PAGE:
Török E, Orley J, Gorácz G, Daróczy J. Lichen sclerosus et atrophicus in children. Clinical and pathological analysis of 33 cases. Mod Probl Paediatr. 1975;17:262–271.
Edmonds E, Mavin S, Francis N, Ho-Yen D, Bvunker C. Borrelia burgdorferi is not associated with genital lichen sclerosus in men. Br J Dermatol. 2009;160(2):459–460.
Fistarol SK, Itin PH. Diagnosis and treatment of lichen sclerosus: An update. Am J Clin Dermatol. 2013;14(1):27–47.
Lewis FM, Tatnall FM, Velangi SS, et al. British Association of Dermatologists guidelines for the management of lichen sclerosus, 2018. Br J Dermatol. 2018;178(4):839–853.
Zendell K, Edwards L. Lichen sclerosus with vaginal involvement: Report of 2 cases and review of the literature. JAMA Dermatology. 2013;149(10):1199-1202.
Pugliese JM, Morey AF, Peterson AC. Lichen sclerosus: Review of the literature and current recommendations for management. J Urol. 2007;178(6):2268–2276.
Powell J, Wojnarowska F. Childhood vulvar lichen sclerosus the course after puberty. J Repr Med Obstet Gynecol. 2002;47(9):706–709.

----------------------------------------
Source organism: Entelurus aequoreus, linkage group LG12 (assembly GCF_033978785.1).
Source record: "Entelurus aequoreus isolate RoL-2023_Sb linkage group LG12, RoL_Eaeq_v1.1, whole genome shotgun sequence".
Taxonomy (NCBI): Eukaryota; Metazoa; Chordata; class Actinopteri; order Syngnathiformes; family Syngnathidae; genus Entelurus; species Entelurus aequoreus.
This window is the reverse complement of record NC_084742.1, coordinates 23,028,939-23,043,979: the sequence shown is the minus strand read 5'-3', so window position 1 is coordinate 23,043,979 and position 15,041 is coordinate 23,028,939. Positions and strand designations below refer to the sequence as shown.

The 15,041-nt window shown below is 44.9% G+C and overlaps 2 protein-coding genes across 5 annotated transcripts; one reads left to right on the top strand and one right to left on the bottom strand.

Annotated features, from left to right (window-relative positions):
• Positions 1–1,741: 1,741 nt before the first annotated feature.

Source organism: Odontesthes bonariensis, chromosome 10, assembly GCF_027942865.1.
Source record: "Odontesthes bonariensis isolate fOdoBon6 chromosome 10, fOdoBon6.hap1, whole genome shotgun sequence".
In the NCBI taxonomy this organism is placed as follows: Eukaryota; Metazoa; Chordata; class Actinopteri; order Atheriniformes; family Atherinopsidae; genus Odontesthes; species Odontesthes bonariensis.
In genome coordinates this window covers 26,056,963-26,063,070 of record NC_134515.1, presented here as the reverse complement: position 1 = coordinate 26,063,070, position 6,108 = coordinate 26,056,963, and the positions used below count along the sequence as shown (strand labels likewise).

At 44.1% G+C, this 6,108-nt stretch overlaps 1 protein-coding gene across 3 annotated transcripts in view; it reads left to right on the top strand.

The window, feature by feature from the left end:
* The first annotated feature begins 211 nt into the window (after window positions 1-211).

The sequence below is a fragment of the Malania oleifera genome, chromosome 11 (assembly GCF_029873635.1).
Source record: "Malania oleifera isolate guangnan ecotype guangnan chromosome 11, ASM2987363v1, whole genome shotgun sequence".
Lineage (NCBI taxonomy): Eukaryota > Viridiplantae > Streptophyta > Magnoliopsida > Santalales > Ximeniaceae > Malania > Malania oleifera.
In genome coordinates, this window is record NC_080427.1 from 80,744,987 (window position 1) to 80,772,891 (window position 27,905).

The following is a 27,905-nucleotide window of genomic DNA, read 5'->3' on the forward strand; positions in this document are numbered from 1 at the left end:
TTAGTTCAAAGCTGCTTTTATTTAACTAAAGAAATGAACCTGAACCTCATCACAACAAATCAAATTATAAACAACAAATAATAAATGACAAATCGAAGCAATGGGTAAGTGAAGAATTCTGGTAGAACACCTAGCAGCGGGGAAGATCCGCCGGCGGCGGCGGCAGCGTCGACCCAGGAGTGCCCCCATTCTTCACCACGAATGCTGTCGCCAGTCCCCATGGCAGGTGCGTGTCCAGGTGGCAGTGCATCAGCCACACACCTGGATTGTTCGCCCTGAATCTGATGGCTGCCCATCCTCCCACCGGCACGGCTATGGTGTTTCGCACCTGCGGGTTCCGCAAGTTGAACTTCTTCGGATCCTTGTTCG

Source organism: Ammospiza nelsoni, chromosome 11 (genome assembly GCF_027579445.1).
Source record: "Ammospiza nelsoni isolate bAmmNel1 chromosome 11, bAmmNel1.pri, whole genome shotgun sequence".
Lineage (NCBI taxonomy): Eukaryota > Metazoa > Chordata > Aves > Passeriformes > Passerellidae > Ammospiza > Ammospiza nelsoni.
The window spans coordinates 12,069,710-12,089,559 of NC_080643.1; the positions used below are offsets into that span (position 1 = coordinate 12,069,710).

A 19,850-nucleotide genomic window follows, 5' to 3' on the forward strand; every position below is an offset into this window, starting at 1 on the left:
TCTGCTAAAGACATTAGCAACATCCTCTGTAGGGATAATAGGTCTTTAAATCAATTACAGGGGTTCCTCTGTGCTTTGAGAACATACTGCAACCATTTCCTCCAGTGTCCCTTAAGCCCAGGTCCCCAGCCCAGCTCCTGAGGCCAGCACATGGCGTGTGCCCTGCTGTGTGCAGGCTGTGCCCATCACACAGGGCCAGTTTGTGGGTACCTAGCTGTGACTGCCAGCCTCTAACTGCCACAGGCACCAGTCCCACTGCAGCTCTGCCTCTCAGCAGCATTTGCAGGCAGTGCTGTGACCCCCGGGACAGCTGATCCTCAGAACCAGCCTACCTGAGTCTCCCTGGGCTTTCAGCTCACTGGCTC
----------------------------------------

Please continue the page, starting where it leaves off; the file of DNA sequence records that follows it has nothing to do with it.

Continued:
Warrington SA, De San Lazaro C. Lichen sclerosus et atrophicus and sexual abuse. Arch Dis Child. 1996;75(6):512–516.
Liatsikos EN, Perimenis P, Dandinis K, Kaladelfou E, Barbalias G. Lichen sclerosus et atrophicus: Findings after complete circumcision. Scand J Urol Nephrol. 1997;31(5):453–456.
Christman MS, Chen JT, Holmes NM. Obstructive complications of lichen sclerosus. J Pediatr Urol. 2009;5(3):165–169.
Mattioli G, Repetto P, Carlini C, Granata C, Gambini C, Jasonni V. Lichen sclerosus et atrophicus in children with phimosis and hypospadias. Pediatr Surg Int. 2002;18(4):273–275.
Ramrakha-Jones VS, Paul M, McHenry P, Burden AD. Nail dystrophy due to lichen sclerosus? Clin Exp Dermatol. 2001;26(6):507–509.
Micheletti L, Preti M, Radici G, et al. Vulvar lichen sclerosus and neoplastic transformation: A retrospective study of 976 cases. J Low Genit Tract Dis. 2016;20(2):180–183.
Walkden V, Chia Y, Wojnarowska F. The association of squamous cell carcinoma of the vulva and lichen sclerosus: Implications for management and follow up. J Obstet Gynaecol (Lahore). 1997;17(6):551–553.